Practice self-care daily

Practicing self-care on a daily basis is something that my therapist taught me. No, you don't have to get a fancy massage or treat yourself to a steak dinner every night. Who has the money for that anyway? You can incorporate small things that you look forward to into your daily routine. For example, taking 30 minutes of your day to read your favorite book of poems or unplugging every night at a certain time. The point of self-care is to look forward to something delightful, not for it to feel like a chore. You can check out more ideas about practicing self-care here.

Try alternative methods

Disclaimer: trying alternative methods is not meant to replace any of the above, it is simply meant to supplement. Got that? Supplement, not replace. Now that we got that out of the way, there are a plethora of alternative therapeutic actions that you can take to supplement (in case you missed it) your mental health routines. This includes but is not limited to: yoga, exercise, exploring creativity (art, music, dance, etc.), and floating. You've probably heard of all of those except maybe floating. It's when you lay in a big bathtub or tank full of warm water and salt. For an hour. With nothing but your thoughts. It allows for a lot of introspection and meditation like you've never experienced before. There is no feeling like the high that you feel after completing a float session. I first tried floating at Bloom Wellness in Ann Arbor, MI. It's a truly magical experience and I recommend that everyone try it.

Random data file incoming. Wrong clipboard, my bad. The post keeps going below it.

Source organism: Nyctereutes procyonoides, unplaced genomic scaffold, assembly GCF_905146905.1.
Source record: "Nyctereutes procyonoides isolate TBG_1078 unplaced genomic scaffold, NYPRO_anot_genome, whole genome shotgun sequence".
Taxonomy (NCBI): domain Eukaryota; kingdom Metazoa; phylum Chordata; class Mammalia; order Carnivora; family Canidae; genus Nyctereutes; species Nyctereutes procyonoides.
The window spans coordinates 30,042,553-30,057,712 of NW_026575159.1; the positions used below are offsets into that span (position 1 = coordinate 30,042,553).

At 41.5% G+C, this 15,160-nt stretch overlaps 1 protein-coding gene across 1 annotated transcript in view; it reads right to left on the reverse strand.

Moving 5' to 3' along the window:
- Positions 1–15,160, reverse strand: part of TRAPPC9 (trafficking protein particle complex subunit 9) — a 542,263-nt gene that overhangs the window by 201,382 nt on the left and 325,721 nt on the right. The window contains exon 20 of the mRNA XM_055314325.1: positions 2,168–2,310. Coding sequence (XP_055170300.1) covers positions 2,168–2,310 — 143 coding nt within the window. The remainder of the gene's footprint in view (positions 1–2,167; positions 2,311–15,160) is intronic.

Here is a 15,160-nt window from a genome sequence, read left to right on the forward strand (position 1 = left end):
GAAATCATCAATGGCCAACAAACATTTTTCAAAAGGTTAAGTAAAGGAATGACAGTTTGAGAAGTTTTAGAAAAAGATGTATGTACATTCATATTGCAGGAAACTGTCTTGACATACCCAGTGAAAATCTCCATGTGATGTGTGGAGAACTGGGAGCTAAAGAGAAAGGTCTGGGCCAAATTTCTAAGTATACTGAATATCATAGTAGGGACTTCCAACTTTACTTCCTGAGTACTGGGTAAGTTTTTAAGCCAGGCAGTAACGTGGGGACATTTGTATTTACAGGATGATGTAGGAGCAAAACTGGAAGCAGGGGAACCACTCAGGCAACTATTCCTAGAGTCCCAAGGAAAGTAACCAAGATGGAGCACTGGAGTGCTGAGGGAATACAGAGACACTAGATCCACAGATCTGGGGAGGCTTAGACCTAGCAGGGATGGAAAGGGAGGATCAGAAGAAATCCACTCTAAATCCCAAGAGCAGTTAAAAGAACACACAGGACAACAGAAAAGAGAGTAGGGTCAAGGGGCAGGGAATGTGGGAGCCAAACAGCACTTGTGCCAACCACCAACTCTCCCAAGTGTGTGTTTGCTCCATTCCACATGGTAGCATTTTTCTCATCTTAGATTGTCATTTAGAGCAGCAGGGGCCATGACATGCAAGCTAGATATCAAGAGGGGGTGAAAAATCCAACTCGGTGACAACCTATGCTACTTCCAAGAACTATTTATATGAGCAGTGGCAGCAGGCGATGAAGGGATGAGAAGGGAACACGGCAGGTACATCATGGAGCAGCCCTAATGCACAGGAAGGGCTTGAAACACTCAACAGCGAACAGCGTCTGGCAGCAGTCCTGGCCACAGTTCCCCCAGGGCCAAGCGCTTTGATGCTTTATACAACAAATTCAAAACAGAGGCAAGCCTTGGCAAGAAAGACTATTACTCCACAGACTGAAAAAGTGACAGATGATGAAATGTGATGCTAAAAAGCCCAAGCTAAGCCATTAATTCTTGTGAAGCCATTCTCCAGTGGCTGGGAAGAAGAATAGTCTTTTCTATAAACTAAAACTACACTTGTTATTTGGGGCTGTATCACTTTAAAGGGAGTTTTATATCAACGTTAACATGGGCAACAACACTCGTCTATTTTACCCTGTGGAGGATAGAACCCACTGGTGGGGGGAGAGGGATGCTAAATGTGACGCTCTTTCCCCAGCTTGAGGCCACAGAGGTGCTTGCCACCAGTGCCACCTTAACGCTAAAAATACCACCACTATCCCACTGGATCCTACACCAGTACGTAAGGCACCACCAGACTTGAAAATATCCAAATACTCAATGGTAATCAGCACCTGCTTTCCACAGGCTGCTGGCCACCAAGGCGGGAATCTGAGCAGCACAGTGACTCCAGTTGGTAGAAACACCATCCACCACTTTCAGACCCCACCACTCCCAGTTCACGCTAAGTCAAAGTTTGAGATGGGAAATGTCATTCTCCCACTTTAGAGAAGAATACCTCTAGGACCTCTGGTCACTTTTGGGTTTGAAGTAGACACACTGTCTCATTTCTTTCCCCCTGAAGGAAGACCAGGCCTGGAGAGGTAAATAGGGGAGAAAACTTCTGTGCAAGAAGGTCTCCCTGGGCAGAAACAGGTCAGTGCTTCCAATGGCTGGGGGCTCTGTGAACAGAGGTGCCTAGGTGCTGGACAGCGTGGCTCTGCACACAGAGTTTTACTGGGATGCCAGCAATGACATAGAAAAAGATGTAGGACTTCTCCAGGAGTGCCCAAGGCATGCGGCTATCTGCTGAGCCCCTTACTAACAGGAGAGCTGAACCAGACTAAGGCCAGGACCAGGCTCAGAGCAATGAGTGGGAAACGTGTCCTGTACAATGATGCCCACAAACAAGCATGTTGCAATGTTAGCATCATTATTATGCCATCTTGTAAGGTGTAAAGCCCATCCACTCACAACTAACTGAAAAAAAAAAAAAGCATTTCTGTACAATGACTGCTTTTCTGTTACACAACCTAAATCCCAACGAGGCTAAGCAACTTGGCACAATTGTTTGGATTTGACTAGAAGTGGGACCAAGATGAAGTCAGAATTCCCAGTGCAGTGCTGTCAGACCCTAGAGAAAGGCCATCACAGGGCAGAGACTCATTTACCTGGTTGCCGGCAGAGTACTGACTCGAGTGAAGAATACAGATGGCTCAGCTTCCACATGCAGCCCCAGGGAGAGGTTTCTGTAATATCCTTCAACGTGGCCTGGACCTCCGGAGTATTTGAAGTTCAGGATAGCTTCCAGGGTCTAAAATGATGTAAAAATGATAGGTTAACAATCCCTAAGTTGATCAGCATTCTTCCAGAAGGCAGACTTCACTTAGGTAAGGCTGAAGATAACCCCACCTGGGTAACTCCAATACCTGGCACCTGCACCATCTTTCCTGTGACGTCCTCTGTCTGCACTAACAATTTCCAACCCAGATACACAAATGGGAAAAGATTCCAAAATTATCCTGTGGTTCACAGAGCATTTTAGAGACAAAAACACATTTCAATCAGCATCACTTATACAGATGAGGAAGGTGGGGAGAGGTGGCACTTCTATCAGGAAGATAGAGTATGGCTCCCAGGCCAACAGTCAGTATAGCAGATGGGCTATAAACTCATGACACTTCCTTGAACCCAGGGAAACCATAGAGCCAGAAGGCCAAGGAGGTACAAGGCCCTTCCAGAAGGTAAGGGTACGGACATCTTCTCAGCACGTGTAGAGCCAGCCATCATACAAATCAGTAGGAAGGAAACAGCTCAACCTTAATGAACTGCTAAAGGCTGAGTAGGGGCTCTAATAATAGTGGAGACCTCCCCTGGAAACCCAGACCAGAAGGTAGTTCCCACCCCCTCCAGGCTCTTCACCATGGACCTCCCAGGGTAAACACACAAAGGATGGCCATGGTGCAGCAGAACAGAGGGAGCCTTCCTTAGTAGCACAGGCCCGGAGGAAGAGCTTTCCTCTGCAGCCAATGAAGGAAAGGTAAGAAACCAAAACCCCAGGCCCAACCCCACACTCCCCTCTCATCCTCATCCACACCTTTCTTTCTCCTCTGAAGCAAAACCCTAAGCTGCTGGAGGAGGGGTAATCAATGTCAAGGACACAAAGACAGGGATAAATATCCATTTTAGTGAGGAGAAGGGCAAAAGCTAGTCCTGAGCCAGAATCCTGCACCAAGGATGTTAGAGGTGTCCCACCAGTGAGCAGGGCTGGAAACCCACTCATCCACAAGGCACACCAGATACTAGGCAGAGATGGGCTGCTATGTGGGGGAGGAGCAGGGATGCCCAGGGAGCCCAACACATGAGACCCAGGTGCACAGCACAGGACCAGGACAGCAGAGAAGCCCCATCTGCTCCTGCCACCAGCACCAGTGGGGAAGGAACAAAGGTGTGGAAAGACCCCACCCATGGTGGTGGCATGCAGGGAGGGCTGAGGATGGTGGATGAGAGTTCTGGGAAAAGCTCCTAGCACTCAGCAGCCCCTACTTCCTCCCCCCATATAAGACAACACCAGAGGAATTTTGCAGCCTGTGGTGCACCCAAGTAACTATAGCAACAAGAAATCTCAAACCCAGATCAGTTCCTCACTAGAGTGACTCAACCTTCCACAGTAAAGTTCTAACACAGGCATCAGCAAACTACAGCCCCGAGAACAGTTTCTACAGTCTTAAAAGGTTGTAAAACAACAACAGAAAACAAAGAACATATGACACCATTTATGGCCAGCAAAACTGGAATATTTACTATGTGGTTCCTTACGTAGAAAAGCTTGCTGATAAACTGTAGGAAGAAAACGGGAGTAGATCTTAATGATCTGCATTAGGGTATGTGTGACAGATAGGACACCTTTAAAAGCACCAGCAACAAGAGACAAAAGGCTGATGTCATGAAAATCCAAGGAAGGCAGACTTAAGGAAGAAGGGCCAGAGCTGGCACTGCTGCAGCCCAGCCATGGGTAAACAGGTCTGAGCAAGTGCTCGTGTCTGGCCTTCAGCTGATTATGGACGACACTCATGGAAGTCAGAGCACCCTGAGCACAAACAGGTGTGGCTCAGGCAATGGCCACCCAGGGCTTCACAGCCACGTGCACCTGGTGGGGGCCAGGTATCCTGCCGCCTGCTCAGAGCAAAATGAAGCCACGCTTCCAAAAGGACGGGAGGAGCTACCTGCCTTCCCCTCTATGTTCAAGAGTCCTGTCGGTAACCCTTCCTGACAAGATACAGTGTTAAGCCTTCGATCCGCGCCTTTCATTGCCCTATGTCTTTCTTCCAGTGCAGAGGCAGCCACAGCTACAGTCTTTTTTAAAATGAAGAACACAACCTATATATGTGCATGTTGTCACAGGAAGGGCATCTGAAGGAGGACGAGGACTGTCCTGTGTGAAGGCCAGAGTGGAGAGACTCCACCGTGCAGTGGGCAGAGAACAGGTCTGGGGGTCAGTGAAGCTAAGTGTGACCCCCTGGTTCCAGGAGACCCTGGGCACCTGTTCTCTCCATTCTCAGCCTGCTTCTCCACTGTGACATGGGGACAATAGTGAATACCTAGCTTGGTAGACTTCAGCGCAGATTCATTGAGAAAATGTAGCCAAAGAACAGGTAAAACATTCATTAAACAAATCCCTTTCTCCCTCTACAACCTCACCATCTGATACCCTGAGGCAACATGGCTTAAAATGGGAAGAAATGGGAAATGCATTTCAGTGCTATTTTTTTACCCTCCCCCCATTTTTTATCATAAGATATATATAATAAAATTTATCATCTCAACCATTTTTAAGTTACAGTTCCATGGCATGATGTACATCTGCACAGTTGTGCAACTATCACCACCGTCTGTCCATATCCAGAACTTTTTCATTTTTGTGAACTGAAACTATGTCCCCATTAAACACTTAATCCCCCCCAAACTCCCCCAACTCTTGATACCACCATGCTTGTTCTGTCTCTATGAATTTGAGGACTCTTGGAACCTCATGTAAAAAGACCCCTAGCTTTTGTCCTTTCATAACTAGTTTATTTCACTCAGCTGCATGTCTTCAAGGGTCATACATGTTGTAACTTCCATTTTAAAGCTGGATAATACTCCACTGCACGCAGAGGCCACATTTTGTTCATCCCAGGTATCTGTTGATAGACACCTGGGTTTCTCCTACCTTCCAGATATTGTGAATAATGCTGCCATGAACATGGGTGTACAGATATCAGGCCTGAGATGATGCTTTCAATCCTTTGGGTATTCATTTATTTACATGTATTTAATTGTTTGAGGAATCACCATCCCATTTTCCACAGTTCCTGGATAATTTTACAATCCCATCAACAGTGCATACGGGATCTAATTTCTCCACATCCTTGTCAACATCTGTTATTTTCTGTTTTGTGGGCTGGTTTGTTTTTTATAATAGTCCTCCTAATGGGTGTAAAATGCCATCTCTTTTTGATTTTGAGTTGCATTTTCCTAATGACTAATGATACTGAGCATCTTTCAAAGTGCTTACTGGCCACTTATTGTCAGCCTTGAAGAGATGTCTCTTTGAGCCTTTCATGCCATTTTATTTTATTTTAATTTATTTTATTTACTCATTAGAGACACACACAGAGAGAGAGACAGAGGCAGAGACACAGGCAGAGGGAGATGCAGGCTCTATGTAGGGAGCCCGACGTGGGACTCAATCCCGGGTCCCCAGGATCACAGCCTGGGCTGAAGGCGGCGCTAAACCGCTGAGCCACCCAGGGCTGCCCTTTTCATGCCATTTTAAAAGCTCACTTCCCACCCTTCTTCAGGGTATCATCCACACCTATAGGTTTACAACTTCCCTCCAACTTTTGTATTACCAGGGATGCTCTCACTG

Choose happiness

If you go to therapy, you will probably be able to identify the cause of your disorder(s). It could be a relationship, family, job, financial situation, etc. You will either have to find coping mechanisms or remove the trigger from your life. If it's your job, we've already discussed pursuing an accommodation. What if that doesn't work? What do you do then? In my situation, my job was making me stressed and unhappy. I did all of the above and I was still unhappy. I felt better emotionally and mentally, but I still could not even pretend to like my job. So I decided to leave. It was not an easy decision. I still have doubts. However, I decided that I value my mental health and happiness over a job, person or situation. That sounds a bit idealistic, but it's my truth. This decision isn't one that everyone will be able to make. I do not expect a person with expenses and children to just quit their job. Nonetheless, I do encourage people to prioritize their happiness and mental health. You don't necessarily need to stop working the moment you start feeling anxious or depressed or experience mania at work, but you can begin to look for other positions inside and outside of your company that will be less triggering for you. Your happiness matters. Your mental health matters. You matter. I hope this helps provide some advice about dealing with mental health at work. Please comment and share about your experience with mental health disorders and coping with them in the workplace.